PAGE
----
Having the wax material heated up, all deformations suffered while in the hardened state are said to repair themselves when in the soft state, just like the T-1000 robot from the Terminator movies, having the material recover from surface and even deeper damage. The researchers are said to now focus on finding a new material to replace the wax, having solder as a strong candidate. If the latter will prove to be true, then T-1000 models are not far away.

Thank you TechCrunch for providing us with this information
Image courtesy of TechCrunch

Two New World Records Broken With The ASRock Z97 OC Formula

It seems that ASRock’s latest motherboard, the ASRock Z97 OC Formula, was designed to break one world record after another. John Lam, a professional overclocker from HKEPC OC, has apparently used the motherboard and achieved what has been previously dubbed as ‘impossible’.

John has used the ASRock Z97 OC Formula along with the Intel Core i7-4770K CPU and overclocked the processor to an astonishing 7181.23 MHz, thus ranking as the world’s number #1 at HWBOT.org. However, John apparently was not satisfied with the world record. Having the same motherboard and processor combination, he also managed to achieve another world record, scoring 1601 marks in Intel XTU, giving a new definition of CPU overclocking.

People might be wondering how this was possible. The answer seems to lie in the motherboard itself, having it be designed and tuned by legendary overclocker Nick Shih. This is why the ASRock Z97 OC Formula comes with “Super Alloy Technology”, which includes XXL Aluminium Alloy heatsink for fast heat dissipation, Premium Alloy Choke used to largely lower working temperature, Dual-Stack MOSFET contributing to a more efficient CPU Vcore power and NexFET MOSFET, providing DRAM power more efficiently and resistance against electrostatic discharge of up to 15 KV.

Besides the Super Alloy Technology, the ASRock Z97 OC Formula also contains 4 Phase Memory Power design, Multiple FIlter Cap, Hi-Density Power Connectors, 12 Phase CPU Power design, 8 Layer PCB, four 2oz copper, and the list just goes on and on. In addition to the latter, the BIOS also features Jumbo V technology, allowing overclockers to select the most optimal settings for extreme overclocking.


Summing it all up, ASRock has just proved that the company has a beast amongst motherboards, specially designed by overclockers and dedicated to overclockers and overclocking. Therefore, if anyone would like to test his or her overclocking skills to the limit and does not know what motherboard to use, the ASRock Z97 OC Formula could be the answer.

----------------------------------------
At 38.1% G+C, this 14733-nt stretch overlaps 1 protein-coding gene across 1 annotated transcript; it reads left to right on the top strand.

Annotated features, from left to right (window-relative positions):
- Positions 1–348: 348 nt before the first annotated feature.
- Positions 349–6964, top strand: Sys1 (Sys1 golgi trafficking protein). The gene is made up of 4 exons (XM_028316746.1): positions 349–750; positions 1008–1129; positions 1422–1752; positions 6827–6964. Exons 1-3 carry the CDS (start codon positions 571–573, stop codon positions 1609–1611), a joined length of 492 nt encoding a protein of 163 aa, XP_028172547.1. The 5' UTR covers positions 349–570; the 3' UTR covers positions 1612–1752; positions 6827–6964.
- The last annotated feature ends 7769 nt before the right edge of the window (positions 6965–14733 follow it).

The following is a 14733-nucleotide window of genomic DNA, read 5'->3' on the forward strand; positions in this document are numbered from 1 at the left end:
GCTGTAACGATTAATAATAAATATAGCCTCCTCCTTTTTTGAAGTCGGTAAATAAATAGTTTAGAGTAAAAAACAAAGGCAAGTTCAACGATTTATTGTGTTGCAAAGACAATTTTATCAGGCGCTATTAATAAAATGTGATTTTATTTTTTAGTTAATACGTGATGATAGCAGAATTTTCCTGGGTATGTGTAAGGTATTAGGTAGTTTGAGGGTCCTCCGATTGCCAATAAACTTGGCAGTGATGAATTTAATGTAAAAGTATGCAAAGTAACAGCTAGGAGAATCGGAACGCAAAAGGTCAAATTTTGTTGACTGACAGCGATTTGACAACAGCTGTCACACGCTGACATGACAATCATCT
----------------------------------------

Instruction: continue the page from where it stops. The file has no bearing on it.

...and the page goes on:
Thank you TechPowerUp for providing us with this information
Images courtesy of TechPowerUp

Two Singapore Based Teams Create Heat Cloaking Device

Cloaking devices have always been a subject up for debate, either shape cloaking, thermal cloaking or any other type of cloaking device. Apparently, thermal cloaking has been a subject more people were interested in, and even brought forth from the imaginary realm to the real world.

Two teams based in Singapore have allegedly created two different types of thermal cloaking devices. Scientists have been fiddling with ways to cloak things for some time, and found out that microwaves can be bent easily. From there, light bending and infrared radiation, as well as sound, were the main topic in terms of testing and creating devices for bending the latter and devise cloaking devices.

Based on these studies, the two Singapore research teams applied the study on heat. Although heat is not a wave media such as the ones previously mentioned, they have stated that heat as well can be cloaked under certain circumstances. The idea behind cloaking heat is to create an environment where heat diffusion does not occur into an object placed into that environment. Instead, like wave cloaking, the heat is caused to stray from its normal path and move around the object instead of into it.

The first team created a heat cloak by binding strips of metal and polystyrene together and then placing the result inside of a block made of thermal conducting material. The arrangement allowed for thermal cloaking of an aluminium cylinder placed inside. The second team created their device by trapping a pocket of air inside a block made of stainless steel, having the air pocket was lined with copper. An object placed inside the air pocket was heat cloaked.

Both teams do not currently have a specific application in mind for their heat cloaking device, but suggest heat cloaking might be useful for managing heat in electronic circuits. One such application might be inside of cell phones as way to prevent batteries from overheating.

Thank you Phys.org for providing us with this information